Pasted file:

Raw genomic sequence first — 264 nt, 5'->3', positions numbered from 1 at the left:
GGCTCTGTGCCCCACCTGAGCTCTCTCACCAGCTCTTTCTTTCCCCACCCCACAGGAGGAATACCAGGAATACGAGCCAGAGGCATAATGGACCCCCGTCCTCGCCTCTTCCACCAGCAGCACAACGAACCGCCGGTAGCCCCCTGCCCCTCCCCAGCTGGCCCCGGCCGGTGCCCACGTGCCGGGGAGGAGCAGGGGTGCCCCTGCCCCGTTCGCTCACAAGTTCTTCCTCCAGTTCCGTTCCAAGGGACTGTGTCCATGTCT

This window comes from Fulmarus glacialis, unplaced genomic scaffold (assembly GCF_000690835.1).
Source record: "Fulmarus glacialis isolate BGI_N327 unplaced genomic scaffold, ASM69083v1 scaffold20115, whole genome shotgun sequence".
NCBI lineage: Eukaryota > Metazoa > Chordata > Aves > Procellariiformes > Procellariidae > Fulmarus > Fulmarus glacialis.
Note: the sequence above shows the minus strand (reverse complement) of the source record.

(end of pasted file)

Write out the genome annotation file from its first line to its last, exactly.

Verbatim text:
Raw genomic sequence first — 264 nt, 5'->3', positions numbered from 1 at the left:
GGCTCTGTGCCCCACCTGAGCTCTCTCACCAGCTCTTTCTTTCCCCACCCCACAGGAGGAATACCAGGAATACGAGCCAGAGGCATAATGGACCCCCGTCCTCGCCTCTTCCACCAGCAGCACAACGAACCGCCGGTAGCCCCCTGCCCCTCCCCAGCTGGCCCCGGCCGGTGCCCACGTGCCGGGGAGGAGCAGGGGTGCCCCTGCCCCGTTCGCTCACAAGTTCTTCCTCCAGTTCCGTTCCAAGGGACTGTGTCCATGTCT

This window comes from Fulmarus glacialis, unplaced genomic scaffold (assembly GCF_000690835.1).
Source record: "Fulmarus glacialis isolate BGI_N327 unplaced genomic scaffold, ASM69083v1 scaffold20115, whole genome shotgun sequence".
NCBI lineage: Eukaryota > Metazoa > Chordata > Aves > Procellariiformes > Procellariidae > Fulmarus > Fulmarus glacialis.
Note: the sequence above shows the minus strand (reverse complement) of the source record.